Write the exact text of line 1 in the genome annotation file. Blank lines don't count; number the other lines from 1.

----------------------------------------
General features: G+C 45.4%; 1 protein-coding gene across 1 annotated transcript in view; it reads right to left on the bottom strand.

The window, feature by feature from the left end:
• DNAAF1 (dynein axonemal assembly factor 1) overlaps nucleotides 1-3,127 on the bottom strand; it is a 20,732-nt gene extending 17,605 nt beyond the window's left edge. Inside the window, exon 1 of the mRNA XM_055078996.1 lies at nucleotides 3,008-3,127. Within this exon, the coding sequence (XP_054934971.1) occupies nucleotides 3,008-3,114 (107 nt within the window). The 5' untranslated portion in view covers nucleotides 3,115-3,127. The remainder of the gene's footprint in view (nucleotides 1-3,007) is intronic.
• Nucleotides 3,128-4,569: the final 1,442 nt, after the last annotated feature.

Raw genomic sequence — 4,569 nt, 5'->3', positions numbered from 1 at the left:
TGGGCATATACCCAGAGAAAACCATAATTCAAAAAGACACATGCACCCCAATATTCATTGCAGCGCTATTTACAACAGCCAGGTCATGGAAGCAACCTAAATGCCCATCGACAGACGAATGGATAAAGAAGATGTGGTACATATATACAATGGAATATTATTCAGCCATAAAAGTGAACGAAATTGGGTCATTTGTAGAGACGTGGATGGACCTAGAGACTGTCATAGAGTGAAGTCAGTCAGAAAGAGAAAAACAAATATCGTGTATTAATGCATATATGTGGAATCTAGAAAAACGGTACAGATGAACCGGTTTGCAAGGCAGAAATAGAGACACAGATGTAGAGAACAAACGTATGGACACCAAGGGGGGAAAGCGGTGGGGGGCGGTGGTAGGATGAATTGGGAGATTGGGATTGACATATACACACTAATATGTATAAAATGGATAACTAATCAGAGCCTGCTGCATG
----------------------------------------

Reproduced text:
General features: G+C 45.4%; 1 protein-coding gene across 1 annotated transcript in view; it reads right to left on the bottom strand.